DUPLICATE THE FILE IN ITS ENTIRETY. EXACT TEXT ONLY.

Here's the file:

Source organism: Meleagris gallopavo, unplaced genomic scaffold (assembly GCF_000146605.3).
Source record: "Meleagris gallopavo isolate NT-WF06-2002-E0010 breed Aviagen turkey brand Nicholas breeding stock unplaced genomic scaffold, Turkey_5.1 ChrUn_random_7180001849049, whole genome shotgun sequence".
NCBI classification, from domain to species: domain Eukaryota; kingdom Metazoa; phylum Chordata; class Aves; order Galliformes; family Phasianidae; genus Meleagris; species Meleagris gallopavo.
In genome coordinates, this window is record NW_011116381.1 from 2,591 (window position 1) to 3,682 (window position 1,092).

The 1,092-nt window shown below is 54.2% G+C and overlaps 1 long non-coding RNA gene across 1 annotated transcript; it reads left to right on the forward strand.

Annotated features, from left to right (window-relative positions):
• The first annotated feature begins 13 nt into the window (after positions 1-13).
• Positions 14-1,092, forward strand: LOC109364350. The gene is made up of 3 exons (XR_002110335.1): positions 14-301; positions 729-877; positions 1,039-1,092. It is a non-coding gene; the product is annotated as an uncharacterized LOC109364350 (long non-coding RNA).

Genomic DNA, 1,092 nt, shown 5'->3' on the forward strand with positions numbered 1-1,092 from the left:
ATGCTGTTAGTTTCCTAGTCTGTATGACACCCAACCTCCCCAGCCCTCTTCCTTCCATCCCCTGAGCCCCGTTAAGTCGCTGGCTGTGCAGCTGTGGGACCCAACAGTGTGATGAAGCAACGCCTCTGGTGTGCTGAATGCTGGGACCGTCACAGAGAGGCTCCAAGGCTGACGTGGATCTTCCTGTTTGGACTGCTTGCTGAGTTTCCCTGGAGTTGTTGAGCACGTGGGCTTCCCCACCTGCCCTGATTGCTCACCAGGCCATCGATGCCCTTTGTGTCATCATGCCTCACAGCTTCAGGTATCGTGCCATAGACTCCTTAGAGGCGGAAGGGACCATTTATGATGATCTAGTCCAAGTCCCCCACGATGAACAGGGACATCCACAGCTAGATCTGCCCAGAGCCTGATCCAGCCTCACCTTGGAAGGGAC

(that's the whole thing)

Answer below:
Source organism: Meleagris gallopavo, unplaced genomic scaffold (assembly GCF_000146605.3).
Source record: "Meleagris gallopavo isolate NT-WF06-2002-E0010 breed Aviagen turkey brand Nicholas breeding stock unplaced genomic scaffold, Turkey_5.1 ChrUn_random_7180001849049, whole genome shotgun sequence".
NCBI classification, from domain to species: domain Eukaryota; kingdom Metazoa; phylum Chordata; class Aves; order Galliformes; family Phasianidae; genus Meleagris; species Meleagris gallopavo.
In genome coordinates, this window is record NW_011116381.1 from 2,591 (window position 1) to 3,682 (window position 1,092).

The 1,092-nt window shown below is 54.2% G+C and overlaps 1 long non-coding RNA gene across 1 annotated transcript; it reads left to right on the forward strand.

Annotated features, from left to right (window-relative positions):
• The first annotated feature begins 13 nt into the window (after positions 1-13).
• Positions 14-1,092, forward strand: LOC109364350. The gene is made up of 3 exons (XR_002110335.1): positions 14-301; positions 729-877; positions 1,039-1,092. It is a non-coding gene; the product is annotated as an uncharacterized LOC109364350 (long non-coding RNA).

Genomic DNA, 1,092 nt, shown 5'->3' on the forward strand with positions numbered 1-1,092 from the left:
ATGCTGTTAGTTTCCTAGTCTGTATGACACCCAACCTCCCCAGCCCTCTTCCTTCCATCCCCTGAGCCCCGTTAAGTCGCTGGCTGTGCAGCTGTGGGACCCAACAGTGTGATGAAGCAACGCCTCTGGTGTGCTGAATGCTGGGACCGTCACAGAGAGGCTCCAAGGCTGACGTGGATCTTCCTGTTTGGACTGCTTGCTGAGTTTCCCTGGAGTTGTTGAGCACGTGGGCTTCCCCACCTGCCCTGATTGCTCACCAGGCCATCGATGCCCTTTGTGTCATCATGCCTCACAGCTTCAGGTATCGTGCCATAGACTCCTTAGAGGCGGAAGGGACCATTTATGATGATCTAGTCCAAGTCCCCCACGATGAACAGGGACATCCACAGCTAGATCTGCCCAGAGCCTGATCCAGCCTCACCTTGGAAGGGAC